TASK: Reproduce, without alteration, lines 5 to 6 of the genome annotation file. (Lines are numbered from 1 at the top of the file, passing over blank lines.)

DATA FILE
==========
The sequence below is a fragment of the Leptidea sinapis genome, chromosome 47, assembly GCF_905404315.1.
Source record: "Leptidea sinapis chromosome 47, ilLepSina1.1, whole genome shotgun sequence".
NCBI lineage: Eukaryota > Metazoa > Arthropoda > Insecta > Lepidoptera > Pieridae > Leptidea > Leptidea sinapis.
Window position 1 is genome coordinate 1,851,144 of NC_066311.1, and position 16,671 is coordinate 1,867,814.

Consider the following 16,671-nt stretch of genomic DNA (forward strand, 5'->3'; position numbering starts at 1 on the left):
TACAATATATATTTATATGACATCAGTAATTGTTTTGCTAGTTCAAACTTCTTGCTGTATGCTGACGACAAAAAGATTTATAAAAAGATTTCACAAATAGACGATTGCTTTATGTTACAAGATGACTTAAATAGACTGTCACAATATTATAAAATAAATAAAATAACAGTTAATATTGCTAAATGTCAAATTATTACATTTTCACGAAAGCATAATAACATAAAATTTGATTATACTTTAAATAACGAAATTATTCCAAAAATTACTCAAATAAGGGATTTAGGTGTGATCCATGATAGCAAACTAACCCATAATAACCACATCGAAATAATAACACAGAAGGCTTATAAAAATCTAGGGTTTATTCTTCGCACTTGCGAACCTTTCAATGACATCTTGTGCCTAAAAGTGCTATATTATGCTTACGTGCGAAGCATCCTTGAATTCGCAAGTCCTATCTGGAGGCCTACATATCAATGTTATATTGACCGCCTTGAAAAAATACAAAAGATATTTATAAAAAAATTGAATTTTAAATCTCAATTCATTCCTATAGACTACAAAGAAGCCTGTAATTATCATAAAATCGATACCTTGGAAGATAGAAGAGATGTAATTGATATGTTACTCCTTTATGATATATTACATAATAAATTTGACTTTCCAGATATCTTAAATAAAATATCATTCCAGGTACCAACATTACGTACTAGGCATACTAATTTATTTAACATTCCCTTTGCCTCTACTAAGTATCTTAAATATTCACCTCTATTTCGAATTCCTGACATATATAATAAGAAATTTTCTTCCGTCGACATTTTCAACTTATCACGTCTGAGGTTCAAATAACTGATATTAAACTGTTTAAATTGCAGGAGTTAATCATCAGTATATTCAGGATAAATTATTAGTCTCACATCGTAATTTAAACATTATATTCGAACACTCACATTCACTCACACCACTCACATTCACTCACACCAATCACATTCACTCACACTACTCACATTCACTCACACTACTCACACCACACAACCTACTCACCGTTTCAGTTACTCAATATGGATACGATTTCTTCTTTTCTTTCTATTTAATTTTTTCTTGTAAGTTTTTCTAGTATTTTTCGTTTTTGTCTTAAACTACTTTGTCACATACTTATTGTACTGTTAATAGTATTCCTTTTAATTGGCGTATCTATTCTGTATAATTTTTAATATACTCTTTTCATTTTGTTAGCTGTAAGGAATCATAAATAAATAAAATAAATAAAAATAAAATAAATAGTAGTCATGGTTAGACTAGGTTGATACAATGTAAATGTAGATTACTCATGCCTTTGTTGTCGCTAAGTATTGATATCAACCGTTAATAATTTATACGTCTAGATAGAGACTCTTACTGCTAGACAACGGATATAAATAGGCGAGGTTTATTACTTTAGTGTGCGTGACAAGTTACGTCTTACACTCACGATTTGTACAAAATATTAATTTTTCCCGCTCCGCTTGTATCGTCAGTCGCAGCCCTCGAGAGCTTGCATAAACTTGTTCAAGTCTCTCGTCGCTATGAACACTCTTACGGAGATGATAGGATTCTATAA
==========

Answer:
Consider the following 16,671-nt stretch of genomic DNA (forward strand, 5'->3'; position numbering starts at 1 on the left):
TACAATATATATTTATATGACATCAGTAATTGTTTTGCTAGTTCAAACTTCTTGCTGTATGCTGACGACAAAAAGATTTATAAAAAGATTTCACAAATAGACGATTGCTTTATGTTACAAGATGACTTAAATAGACTGTCACAATATTATAAAATAAATAAAATAACAGTTAATATTGCTAAATGTCAAATTATTACATTTTCACGAAAGCATAATAACATAAAATTTGATTATACTTTAAATAACGAAATTATTCCAAAAATTACTCAAATAAGGGATTTAGGTGTGATCCATGATAGCAAACTAACCCATAATAACCACATCGAAATAATAACACAGAAGGCTTATAAAAATCTAGGGTTTATTCTTCGCACTTGCGAACCTTTCAATGACATCTTGTGCCTAAAAGTGCTATATTATGCTTACGTGCGAAGCATCCTTGAATTCGCAAGTCCTATCTGGAGGCCTACATATCAATGTTATATTGACCGCCTTGAAAAAATACAAAAGATATTTATAAAAAAATTGAATTTTAAATCTCAATTCATTCCTATAGACTACAAAGAAGCCTGTAATTATCATAAAATCGATACCTTGGAAGATAGAAGAGATGTAATTGATATGTTACTCCTTTATGATATATTACATAATAAATTTGACTTTCCAGATATCTTAAATAAAATATCATTCCAGGTACCAACATTACGTACTAGGCATACTAATTTATTTAACATTCCCTTTGCCTCTACTAAGTATCTTAAATATTCACCTCTATTTCGAATTCCTGACATATATAATAAGAAATTTTCTTCCGTCGACATTTTCAACTTATCACGTCTGAGGTTCAAATAACTGATATTAAACTGTTTAAATTGCAGGAGTTAATCATCAGTATATTCAGGATAAATTATTAGTCTCACATCGTAATTTAAACATTATATTCGAACACTCACATTCACTCACACCACTCACATTCACTCACACCAATCACATTCACTCACACTACTCACATTCACTCACACTACTCACACCACACAACCTACTCACCGTTTCAGTTACTCAATATGGATACGATTTCTTCTTTTCTTTCTATTTAATTTTTTCTTGTAAGTTTTTCTAGTATTTTTCGTTTTTGTCTTAAACTACTTTGTCACATACTTATTGTACTGTTAATAGTATTCCTTTTAATTGGCGTATCTATTCTGTATAATTTTTAATATACTCTTTTCATTTTGTTAGCTGTAAGGAATCATAAATAAATAAAATAAATAAAAATAAAATAAATAGTAGTCATGGTTAGACTAGGTTGATACAATGTAAATGTAGATTACTCATGCCTTTGTTGTCGCTAAGTATTGATATCAACCGTTAATAATTTATACGTCTAGATAGAGACTCTTACTGCTAGACAACGGATATAAATAGGCGAGGTTTATTACTTTAGTGTGCGTGACAAGTTACGTCTTACACTCACGATTTGTACAAAATATTAATTTTTCCCGCTCCGCTTGTATCGTCAGTCGCAGCCCTCGAGAGCTTGCATAAACTTGTTCAAGTCTCTCGTCGCTATGAACACTCTTACGGAGATGATAGGATTCTATAA